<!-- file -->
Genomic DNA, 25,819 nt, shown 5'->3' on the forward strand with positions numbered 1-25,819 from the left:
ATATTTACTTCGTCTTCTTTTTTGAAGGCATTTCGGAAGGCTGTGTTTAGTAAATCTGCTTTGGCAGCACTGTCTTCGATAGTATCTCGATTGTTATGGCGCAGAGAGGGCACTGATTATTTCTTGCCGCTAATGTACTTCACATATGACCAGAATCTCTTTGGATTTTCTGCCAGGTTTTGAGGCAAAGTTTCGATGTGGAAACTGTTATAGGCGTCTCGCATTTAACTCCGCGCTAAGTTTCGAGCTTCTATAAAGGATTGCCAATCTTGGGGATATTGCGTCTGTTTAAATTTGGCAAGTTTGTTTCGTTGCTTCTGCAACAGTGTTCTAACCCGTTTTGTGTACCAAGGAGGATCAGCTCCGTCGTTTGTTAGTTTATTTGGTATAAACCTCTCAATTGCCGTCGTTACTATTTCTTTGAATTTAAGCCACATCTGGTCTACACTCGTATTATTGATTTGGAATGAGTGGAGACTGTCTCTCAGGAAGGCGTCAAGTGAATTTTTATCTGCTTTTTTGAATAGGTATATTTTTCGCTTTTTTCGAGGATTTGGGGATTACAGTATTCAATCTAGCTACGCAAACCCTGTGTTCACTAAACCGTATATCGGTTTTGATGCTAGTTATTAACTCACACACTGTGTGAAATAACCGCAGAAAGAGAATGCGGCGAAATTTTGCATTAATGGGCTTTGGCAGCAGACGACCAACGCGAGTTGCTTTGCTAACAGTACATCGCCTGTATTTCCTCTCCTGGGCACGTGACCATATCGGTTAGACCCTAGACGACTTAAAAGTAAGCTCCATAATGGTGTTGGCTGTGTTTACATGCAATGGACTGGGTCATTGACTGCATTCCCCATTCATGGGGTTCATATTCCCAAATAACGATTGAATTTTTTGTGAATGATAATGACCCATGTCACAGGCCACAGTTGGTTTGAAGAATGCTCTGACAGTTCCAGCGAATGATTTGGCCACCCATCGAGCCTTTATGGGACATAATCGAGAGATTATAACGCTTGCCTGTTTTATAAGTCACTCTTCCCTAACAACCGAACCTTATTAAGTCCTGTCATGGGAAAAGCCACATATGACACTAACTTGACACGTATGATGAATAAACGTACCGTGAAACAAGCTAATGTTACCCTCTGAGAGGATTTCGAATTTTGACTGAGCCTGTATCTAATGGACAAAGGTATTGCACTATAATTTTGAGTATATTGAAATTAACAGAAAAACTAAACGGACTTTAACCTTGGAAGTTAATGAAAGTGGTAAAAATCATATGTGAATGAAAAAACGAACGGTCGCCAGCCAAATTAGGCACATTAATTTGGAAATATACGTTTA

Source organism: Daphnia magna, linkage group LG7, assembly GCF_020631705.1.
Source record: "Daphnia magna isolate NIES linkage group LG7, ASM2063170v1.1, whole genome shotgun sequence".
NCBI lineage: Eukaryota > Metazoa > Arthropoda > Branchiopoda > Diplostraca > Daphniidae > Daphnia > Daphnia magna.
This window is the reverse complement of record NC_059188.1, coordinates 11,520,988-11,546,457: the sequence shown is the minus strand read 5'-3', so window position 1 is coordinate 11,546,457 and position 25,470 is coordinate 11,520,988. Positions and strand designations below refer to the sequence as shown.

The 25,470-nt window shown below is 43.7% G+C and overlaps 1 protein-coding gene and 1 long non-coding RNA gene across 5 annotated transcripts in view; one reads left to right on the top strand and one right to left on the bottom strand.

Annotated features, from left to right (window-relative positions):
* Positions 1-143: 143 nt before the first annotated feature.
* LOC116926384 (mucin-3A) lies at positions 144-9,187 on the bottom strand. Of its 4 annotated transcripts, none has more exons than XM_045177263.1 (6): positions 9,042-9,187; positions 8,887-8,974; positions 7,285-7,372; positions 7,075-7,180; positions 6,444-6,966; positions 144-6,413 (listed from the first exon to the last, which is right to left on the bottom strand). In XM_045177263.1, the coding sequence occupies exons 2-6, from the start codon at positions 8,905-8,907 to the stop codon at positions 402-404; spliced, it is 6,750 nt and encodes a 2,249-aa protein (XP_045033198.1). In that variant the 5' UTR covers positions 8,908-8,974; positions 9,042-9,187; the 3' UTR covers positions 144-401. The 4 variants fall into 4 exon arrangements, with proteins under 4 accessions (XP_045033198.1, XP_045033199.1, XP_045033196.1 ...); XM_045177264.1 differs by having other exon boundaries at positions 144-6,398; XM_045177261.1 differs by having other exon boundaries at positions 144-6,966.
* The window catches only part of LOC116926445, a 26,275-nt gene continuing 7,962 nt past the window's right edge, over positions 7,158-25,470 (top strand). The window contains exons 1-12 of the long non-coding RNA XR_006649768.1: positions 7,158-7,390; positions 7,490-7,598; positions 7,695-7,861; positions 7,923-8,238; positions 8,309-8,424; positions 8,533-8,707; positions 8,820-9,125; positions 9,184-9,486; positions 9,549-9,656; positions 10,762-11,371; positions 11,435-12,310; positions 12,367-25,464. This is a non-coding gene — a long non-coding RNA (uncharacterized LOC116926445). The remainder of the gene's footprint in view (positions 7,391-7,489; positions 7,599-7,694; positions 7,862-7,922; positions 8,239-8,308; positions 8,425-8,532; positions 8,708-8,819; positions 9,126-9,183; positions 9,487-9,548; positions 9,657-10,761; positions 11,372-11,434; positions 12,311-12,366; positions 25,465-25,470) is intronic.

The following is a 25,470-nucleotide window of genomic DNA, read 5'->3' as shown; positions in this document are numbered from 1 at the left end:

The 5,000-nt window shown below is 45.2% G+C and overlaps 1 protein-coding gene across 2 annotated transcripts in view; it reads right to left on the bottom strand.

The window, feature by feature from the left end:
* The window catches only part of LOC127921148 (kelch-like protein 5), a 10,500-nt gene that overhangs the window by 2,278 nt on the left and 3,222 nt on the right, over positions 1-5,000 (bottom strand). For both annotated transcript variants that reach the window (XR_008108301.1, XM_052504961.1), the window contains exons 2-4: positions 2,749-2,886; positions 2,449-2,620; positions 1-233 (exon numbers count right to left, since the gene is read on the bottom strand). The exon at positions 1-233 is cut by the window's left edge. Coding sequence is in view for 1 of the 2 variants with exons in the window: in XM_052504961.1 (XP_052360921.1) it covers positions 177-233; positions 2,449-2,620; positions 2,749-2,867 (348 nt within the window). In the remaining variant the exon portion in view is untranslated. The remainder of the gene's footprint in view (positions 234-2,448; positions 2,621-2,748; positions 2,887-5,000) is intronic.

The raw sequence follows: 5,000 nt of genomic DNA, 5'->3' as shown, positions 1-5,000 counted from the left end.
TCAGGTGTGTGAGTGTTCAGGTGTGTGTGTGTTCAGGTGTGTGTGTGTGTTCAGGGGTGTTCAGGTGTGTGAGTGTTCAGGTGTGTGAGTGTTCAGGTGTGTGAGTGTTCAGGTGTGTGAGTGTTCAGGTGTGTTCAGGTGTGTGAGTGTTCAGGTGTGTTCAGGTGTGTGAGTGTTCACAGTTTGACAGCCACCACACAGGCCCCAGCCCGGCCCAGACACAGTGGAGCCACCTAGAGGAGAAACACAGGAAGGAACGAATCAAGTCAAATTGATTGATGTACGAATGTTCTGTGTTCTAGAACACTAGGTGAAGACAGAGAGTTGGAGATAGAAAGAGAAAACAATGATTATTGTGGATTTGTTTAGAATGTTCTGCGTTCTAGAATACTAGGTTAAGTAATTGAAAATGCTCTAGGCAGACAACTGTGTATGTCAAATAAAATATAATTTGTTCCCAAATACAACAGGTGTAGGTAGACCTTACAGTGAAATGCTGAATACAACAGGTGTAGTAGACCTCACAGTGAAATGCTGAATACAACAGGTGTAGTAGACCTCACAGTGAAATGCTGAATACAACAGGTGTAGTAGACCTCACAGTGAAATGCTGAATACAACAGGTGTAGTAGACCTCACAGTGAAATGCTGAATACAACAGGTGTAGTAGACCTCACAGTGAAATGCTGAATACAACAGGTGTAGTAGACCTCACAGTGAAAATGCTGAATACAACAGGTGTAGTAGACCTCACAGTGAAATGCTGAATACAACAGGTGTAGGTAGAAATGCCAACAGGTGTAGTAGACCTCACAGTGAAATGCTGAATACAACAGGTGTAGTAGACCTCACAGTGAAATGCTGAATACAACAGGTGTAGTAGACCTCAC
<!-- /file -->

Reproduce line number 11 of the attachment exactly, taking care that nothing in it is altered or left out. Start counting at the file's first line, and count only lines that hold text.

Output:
* The window catches only part of LOC116926445, a 26,275-nt gene continuing 7,962 nt past the window's right edge, over positions 7,158-25,470 (top strand). The window contains exons 1-12 of the long non-coding RNA XR_006649768.1: positions 7,158-7,390; positions 7,490-7,598; positions 7,695-7,861; positions 7,923-8,238; positions 8,309-8,424; positions 8,533-8,707; positions 8,820-9,125; positions 9,184-9,486; positions 9,549-9,656; positions 10,762-11,371; positions 11,435-12,310; positions 12,367-25,464. This is a non-coding gene — a long non-coding RNA (uncharacterized LOC116926445). The remainder of the gene's footprint in view (positions 7,391-7,489; positions 7,599-7,694; positions 7,862-7,922; positions 8,239-8,308; positions 8,425-8,532; positions 8,708-8,819; positions 9,126-9,183; positions 9,487-9,548; positions 9,657-10,761; positions 11,372-11,434; positions 12,311-12,366; positions 25,465-25,470) is intronic.